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Whidbey General Hospital officials makes $50 million bond vote official

Hospital Commissioner Anne Tarrant chats with Commissioner Ron Wallin before Monday’s Whidbey General Hospital Board meeting alongside commissioners Roger Case and Paul Zaveruha. The commissioners unanimously approved running a $50 million expansion bond that will go before voters May 17.  - Nathan Whalen/Whidbey News-Times
Hospital Commissioner Anne Tarrant chats with Commissioner Ron Wallin before Monday’s Whidbey General Hospital Board meeting alongside commissioners Roger Case and Paul Zaveruha. The commissioners unanimously approved running a $50 million expansion bond that will go before voters May 17.
— image credit: Nathan Whalen/Whidbey News-Times

Leaders will have less than two months to persuade the public to sign off on a bond to pay for an expansion of Whidbey General Hospital.

A special election was set Monday for May 17 in what will be a vote-by-mail election.

The Whidbey General Hospital board of commissioners unanimously approved a resolution Monday night moving forward with a $50 million bond election that, if successful, would fund an expansion of the hospital. Monday evening’s bond resolution formalizes a project that has been nearly a decade in the making.

“I’ve watched this process go on for nine years. We can’t backpedal on this,” Commissioner Roger Case said during the meeting.

“We can’t have a great hospital until we improve patient rooms,” Commissioner Anne Tarrant added.

With the date and exact amount now set, hospital spokeswoman Trish Rose said a big push will begin to promote the proposal. She said she wanted to wait until the resolution was adopted before rounding up volunteers to help sell the expansion project.

Hospital leaders want $50 million to pay for construction of a new wing at the Coupeville hospital. The expansion will house 39 single-patient rooms. Rose said the new rooms are essential to improve the quality of patient care for the hospital to comply with privacy regulations.

The hospital currently has 34 beds, however Rose said many of those rooms are doubles. The single rooms will help improve such things as infection control and provide a better space for family interaction.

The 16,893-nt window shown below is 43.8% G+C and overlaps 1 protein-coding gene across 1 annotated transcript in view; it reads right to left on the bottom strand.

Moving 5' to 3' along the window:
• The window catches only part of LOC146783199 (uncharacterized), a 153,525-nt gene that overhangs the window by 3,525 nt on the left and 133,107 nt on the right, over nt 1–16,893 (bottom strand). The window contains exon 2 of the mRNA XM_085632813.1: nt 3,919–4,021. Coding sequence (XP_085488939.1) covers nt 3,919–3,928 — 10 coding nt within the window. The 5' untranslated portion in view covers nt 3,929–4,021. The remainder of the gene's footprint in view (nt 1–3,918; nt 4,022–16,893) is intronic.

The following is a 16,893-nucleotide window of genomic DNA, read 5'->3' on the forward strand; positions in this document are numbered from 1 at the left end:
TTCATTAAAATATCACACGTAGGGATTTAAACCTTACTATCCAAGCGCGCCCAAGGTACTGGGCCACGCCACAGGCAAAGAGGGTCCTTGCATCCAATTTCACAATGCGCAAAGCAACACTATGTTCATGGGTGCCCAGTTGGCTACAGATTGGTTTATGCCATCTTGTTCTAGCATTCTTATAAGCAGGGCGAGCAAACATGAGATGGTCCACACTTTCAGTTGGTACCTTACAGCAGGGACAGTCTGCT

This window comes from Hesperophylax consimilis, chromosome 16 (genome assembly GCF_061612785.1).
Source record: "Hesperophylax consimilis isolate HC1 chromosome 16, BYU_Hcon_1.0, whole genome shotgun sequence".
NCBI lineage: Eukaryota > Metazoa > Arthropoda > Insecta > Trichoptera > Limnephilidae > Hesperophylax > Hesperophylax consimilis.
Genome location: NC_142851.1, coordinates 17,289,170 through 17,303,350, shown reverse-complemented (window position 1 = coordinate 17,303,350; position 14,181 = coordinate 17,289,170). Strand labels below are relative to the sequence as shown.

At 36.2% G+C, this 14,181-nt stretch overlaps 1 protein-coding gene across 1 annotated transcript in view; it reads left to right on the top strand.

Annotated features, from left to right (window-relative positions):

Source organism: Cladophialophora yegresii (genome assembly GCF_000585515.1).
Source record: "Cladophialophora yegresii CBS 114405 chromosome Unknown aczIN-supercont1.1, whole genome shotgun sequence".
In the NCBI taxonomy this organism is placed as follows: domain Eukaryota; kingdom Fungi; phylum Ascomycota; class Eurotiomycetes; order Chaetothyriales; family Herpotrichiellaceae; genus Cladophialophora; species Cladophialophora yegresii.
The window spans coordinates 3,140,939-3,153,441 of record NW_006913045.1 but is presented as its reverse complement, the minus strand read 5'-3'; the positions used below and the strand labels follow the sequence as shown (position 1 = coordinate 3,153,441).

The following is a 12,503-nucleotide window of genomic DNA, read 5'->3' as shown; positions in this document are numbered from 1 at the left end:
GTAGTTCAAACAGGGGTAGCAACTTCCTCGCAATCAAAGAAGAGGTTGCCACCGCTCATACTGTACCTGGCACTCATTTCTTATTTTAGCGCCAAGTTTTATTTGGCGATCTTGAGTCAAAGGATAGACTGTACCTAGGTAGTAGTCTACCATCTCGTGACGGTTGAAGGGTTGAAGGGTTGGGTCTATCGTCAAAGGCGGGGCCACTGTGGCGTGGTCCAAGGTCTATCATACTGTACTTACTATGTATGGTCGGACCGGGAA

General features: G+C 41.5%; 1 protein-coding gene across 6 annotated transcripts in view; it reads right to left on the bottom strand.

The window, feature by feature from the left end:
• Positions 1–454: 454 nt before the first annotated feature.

“It’s not about capacity, it’s about quality of care,” Rose said.

Rose said the future use of the current hospital bed space hasn’t been determined yet, but there is a potential to expand hospital services such as the sleep lab, provide more examination space or room for additional doctors.

The $50 million bond has to pass by a 60 percent supermajority. Should voters approve the bond, property owners would have to pay 34 cents per $1,000 assessed property value per year for 26 years at today’s values. That works out to $102 for a $300,000 home.

Supporters need to have their promotional campaign substantially complete 21 days before the election, which is when the Island County Auditor’s Office mails out ballots to Whidbey Island voters.

To date, feedback during meetings with community groups has been positive, Rose said, but she is concerned that having a May election might cause validation concerns. In order for the results to count, 40 percent of the voters who participated in the previous election have to cast a vote in the upcoming election.

However, since the county converted to an all mail-in election in the spring of 2007, there hasn’t been a validation issue for special elections.

Hospital CEO Tom Tomasino has been meeting with community groups since August outlining the need for the expansion. Officials did hold an ill-advertised public forum last week, but nobody from the public attended. Several more public forums are scheduled in the coming weeks in the following places:

  • Tuesday, March 22, 12:30 p.m., Bayview Senior Center.

  • Monday, March 28, 1 p.m., Oak Harbor Senior Center.

    Other dates will be announced later.

  • Community Events, April 2014

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